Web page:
The most active non-exchange address is 0x0016bd4cb70bd98ca07a341da66450b5d22a55aa, with an additional 29360 transactions (35% of total # of transactions). This address has been involved in a wide variety of trxs involving MKR, DAI and WrappedETH. As of the writing of this article we’re still unsure who’s behind it; it’s most likely that it too, like Oasis, belongs to the project’s overall infrastructure.
Finally, it’s worth noting that the overall number of trxs including MKR remains encouraging, and has been on an upward swing until very recently:
The mean value of the transferred MKR amount across all transfers is 66.2 MKR, while the median value clocks in at 0.5 MKR.
The two biggest transfers in the history of MKR happened on November 25th, 2017, both in a span of 1hr :
- $668,148,367 – minting new MKR (notice the second event in the event log).
- $668,028,843 – coming from an address that looks like it either belongs to an exchange or is part of the project’s infrastructure.
Both transfers share the same token destination.
We were fairly surprised by the volatile relationship between the mean and median trx volume. Here’s both values presented over time:
As you can see, the connection between the two remains pretty unstable. There’s a few reasons why we think this could be:
- A small number of daily transactions, paired with significant value discrepancy. For example, say there were a total of 3 transactions on Monday: 4 MKR, 8 MKR and 10000 MKR. The mean trx value would be 3337.3 MKR, while the median value would be 8 MKR. This theory is also consistent with available data – last month there were just around 600trx/day.
- General market volatility. While stablecoins are (relatively) immune to it, MKR is still a speculative coin, marred by sudden price changes and unexpected market shifts. This could very well influence both the daily mean and median trx values.
The mean-median relationship isn’t the only anomaly we’ve come across in MKR’s data.
Visualizing the whole MKR network also provided some fascinating (read: weird) results:
Most of these transaction clusters or ‘points of concentration’ indicate exchange addresses. But what’s really atypical is just how dense the center of the network seems to be. For comparison, here’s our own (Santiment) network graph:
This is what most projects’ network graphs will look like (again, the clusters represent exchanges) – a stark difference to MKR. So what does this mean?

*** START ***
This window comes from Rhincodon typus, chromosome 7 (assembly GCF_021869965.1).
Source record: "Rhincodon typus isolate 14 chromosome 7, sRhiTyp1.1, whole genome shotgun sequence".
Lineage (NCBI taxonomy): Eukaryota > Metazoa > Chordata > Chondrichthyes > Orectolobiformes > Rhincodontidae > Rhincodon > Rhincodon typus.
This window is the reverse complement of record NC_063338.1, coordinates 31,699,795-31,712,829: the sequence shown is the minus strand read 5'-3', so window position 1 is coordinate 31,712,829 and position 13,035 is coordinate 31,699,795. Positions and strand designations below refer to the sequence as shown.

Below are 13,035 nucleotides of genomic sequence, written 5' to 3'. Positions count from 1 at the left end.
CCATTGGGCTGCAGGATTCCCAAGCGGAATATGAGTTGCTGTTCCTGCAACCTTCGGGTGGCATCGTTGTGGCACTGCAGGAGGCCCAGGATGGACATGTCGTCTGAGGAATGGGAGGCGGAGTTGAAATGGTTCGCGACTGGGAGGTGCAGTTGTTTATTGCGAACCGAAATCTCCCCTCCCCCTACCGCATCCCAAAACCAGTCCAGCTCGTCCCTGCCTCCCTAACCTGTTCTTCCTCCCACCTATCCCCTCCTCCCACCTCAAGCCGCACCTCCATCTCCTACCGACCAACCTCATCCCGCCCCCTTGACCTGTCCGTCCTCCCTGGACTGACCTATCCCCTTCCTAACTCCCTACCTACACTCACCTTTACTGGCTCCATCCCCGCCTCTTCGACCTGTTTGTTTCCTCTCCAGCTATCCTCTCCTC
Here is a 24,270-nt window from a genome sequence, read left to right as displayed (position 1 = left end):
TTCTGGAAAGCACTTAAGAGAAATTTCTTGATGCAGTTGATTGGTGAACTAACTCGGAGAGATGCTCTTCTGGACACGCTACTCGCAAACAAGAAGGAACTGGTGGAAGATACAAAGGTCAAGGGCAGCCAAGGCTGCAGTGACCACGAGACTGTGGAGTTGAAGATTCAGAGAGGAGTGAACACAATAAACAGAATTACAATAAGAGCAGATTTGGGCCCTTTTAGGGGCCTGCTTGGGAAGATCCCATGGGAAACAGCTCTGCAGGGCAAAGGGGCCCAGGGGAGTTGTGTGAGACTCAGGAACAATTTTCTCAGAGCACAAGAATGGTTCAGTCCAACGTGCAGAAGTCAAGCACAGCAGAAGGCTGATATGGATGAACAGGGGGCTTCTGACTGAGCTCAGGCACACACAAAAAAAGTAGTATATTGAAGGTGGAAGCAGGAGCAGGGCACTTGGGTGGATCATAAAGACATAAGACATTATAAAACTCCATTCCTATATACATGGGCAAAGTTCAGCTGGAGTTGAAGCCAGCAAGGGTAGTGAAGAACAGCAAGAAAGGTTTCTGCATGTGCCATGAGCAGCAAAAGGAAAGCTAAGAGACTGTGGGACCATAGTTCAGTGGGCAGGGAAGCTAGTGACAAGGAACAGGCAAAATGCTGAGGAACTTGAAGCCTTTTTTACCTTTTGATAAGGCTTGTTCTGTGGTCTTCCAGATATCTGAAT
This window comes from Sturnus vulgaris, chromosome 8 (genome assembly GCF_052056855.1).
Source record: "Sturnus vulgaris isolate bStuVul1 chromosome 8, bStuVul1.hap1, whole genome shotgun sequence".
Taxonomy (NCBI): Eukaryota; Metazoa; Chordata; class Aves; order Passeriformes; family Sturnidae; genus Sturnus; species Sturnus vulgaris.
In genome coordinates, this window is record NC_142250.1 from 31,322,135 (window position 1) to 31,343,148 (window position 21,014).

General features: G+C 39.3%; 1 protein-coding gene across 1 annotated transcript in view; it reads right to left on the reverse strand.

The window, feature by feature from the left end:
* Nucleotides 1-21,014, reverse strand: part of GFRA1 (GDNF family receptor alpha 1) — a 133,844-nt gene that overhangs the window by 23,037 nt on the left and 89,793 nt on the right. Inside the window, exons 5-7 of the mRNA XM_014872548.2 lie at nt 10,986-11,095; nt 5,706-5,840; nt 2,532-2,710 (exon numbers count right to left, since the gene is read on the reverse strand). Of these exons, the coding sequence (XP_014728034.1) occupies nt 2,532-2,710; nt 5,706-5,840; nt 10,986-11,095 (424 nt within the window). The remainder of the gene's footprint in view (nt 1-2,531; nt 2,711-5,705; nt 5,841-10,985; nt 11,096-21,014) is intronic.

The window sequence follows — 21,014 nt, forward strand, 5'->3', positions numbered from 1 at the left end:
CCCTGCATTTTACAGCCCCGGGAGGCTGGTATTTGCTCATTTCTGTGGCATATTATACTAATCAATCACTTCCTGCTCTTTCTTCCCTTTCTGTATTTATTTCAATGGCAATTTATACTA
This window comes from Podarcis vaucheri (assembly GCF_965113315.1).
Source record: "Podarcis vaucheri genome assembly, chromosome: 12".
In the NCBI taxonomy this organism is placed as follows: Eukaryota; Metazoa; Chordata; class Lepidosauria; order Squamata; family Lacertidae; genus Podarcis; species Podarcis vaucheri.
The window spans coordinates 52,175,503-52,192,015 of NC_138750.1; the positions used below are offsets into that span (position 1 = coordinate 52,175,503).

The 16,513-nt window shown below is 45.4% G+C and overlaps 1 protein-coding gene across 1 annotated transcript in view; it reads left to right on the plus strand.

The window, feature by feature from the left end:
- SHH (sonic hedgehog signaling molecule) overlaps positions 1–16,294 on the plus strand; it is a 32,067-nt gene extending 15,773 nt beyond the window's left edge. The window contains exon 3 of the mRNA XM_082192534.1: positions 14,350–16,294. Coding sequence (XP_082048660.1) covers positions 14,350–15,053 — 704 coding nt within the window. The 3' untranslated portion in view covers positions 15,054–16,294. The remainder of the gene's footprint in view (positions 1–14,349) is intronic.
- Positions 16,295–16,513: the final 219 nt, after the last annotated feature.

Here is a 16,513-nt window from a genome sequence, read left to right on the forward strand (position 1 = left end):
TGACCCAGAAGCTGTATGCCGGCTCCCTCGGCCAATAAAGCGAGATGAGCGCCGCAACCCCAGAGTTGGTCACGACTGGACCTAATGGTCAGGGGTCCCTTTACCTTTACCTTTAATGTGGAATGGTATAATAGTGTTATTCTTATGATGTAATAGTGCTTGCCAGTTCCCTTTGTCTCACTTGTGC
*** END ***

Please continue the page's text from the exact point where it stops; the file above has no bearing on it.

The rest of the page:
We’re not entirely sure yet. It would take significant effort to try and collect all these addresses, and break down the central cluster to its most basic components. If you’d like us to cover that in one of our upcoming posts, let us know in the comments below!
Comparing DAI and MKR Network Stats
Although each serves a distinct purpose, both MKR and DAI are still parts of the same system. As MKR is used to pay the CDP Stability Fee (CDP = collateralized debt position, Maker’s core smart contract), it stands to reason that juxtaposing the two tokens can help us measure the overall speculative interest in the project.
When it comes to Daily Active Addresses (# of unique addresses that participated in transactions on a given day), the correlation is unsurprisingly clear:
Here’s that same graph showing long-term correlation (smoothed with 15 days):
The Network Growth graph (# of new addresses being created on the network each day) further validates the MKR-DAI interdependence:
A more interesting outcome, however, ensues when observing the Token Age Consumed graph. This metric shows the amount of movement of tokens between different addresses, and can be very useful to spot large amounts of tokens suddenly moving after being idle for long periods of time.
Here’s what that combined graph for MKR and DAI looks like:
As you can see, MKR typically tends to lag a bit, following a significant spike in DAI. We’ve yet to fully explain this sort of delayed correlation – if you have any ideas, let us know in the comments!
Similarly intriguing correlation hides in combined exchange flows for both tokens:
The above graphs validate one of our initial hypotheses about MakerDAO, although it by no means presents definitive proof. But before we get to that, a few caveats:
- The first half of the graphs is overtly noisy – something typical for most crypto projects early in their lifecycles. For clarity, it’s worth focusing most of our analysis on the later portions of the graphs.
- It should also be noted that the above graphs show the quantity, not the value of tokens entering and leaving the exchange. From a dollar standpoint, a small spike in the inflow of MKR to the exchange is graphically equal to a massive spike in the inflow of DAI (since 1 MKR = ~$675, whereas 1 DAI = $1.)
That said, we believe the above graphs indicate that the bulk of the DAI isn’t currently being purchased via CDPs – but rather on exchanges.
This stands to reason, as the lack of an intuitive UI for smart contracts still presents a significant barrier to entry for the less tech-savvy market participants. For many, the easiest way to acquire DAI remains circumventing the CDPs entirely, and turning to the exchanges instead.
This hypothesis is also consistent with the presented trx volumes. What it means for the widespread adoption of the proposed MakerDAO system, remains to be seen.
What are your thoughts on the MakerDAO ecosystem? Got any ideas about network events and MKR-DAI correlations that we couldn’t figure out? Join the discussion over at our Discourse!